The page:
Among those efforts, he said, were to include two comments he delivered to the Biden COVID-19 Health Equity Task Force in spring 2021, a letter a coalition of groups sent to the Association of State & Territorial Health Officers asking for states to collect and report SOGI in COVID in December 2020 as well as letters to HHS leadership and congressional leadership in spring and summer 2020 asking for them to take steps to encourage or require SOGI data collection in COVID.

Asked what CDC officials had to say in response when he brought this issue to their attention, Cahill said, “They listen, but they don’t really tell me anything.”

“We’ve been making that case, and to date, as of December 22, 2021, they have not issued guidance, they have not changed the case report form. I hope that they’re in the process of doing that, and maybe we’ll be pleasantly surprised in January, and they’ll come up with something…I really hope that’s true, but right now they’re not doing anything to promote SOGI data collection and reporting in surveillance data.”

Cahill, in an email to the Blade after the initial publication of this article, clarified CDC has indicated guidance on LGBTQ data collection for COVID patients may come in the near future.

“HHS leaders told us this fall that CDC is working on an initiative to expand SOGI data collection,” Cahill said. “We are hopeful that we will see guidance early in 2022. Key people at CDC, including Director Walensky, understand the importance of SOGI data collection given their long history of working on HIV prevention.”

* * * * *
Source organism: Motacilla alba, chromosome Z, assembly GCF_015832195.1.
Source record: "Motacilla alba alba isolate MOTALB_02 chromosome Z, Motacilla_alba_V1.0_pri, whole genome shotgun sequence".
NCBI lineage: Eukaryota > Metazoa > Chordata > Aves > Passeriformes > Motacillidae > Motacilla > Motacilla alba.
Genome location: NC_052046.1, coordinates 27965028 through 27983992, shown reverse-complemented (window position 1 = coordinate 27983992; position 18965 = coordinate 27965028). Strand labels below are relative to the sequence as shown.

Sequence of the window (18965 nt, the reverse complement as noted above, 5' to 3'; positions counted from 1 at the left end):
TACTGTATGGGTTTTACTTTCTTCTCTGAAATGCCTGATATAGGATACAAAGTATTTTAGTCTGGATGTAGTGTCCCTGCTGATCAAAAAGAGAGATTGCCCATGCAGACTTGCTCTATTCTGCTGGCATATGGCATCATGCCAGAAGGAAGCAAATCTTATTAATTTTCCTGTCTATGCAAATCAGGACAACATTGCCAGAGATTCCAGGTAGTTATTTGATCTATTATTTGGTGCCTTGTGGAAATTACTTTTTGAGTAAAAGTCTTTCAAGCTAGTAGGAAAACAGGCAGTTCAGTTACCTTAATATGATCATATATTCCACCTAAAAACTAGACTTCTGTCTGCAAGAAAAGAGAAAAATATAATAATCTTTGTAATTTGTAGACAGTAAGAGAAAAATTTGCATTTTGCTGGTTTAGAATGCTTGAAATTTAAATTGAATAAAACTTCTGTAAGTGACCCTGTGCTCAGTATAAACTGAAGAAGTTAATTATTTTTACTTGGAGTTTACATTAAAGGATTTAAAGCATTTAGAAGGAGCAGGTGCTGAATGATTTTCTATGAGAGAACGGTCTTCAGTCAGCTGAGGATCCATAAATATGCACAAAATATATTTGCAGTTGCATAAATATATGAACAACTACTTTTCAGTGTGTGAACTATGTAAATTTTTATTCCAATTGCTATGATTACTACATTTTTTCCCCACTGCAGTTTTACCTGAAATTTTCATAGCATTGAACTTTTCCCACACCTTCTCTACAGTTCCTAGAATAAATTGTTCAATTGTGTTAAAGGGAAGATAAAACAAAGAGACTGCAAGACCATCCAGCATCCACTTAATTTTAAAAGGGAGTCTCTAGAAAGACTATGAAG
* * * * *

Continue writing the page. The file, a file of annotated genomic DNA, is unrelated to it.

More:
In other issues related to LGBTQ data collection, there has been a history of states resisting federal mandates. The Trump administration, for example, rescinded guidance calling on states to collect information on whether foster youth identified as LGBTQ after complaints from states on the Obama-era process, much to the consternation of LGBTQ advocates who said the data was helpful.

The White House COVID-19 Health Equity Task Force has at least recognized the potential for enhancing LGBTQ data collection efforts. Last month, it published an implementation plan, calling for “an equity-centered approach to data collection, including sufficient funding to collect data for groups that are often left out of data collection (e.g….LGBTQIA+ people).”

The plan also calls for “fund[ing] activities to improve data collection…including tracking COVID-19 related outcomes for people of color and other underserved populations,” and specifically calls for the collection of LGBTQ data.

The importance of collecting LGBTQ data, Cahill said, is based on its potential use in public outreach, including efforts to recognize disparities in health population and to create messaging for outreach, including for populations that may be reluctant to take the vaccine.

“If we see a disparity, we can say: Why is that?” Cahill said. “We could do focus groups of the population — try to understand and then what kind of messages would reassure you and make you feel comfortable getting a vaccine, and we could push those messages out through public education campaigns led by state local health departments led by the federal government.”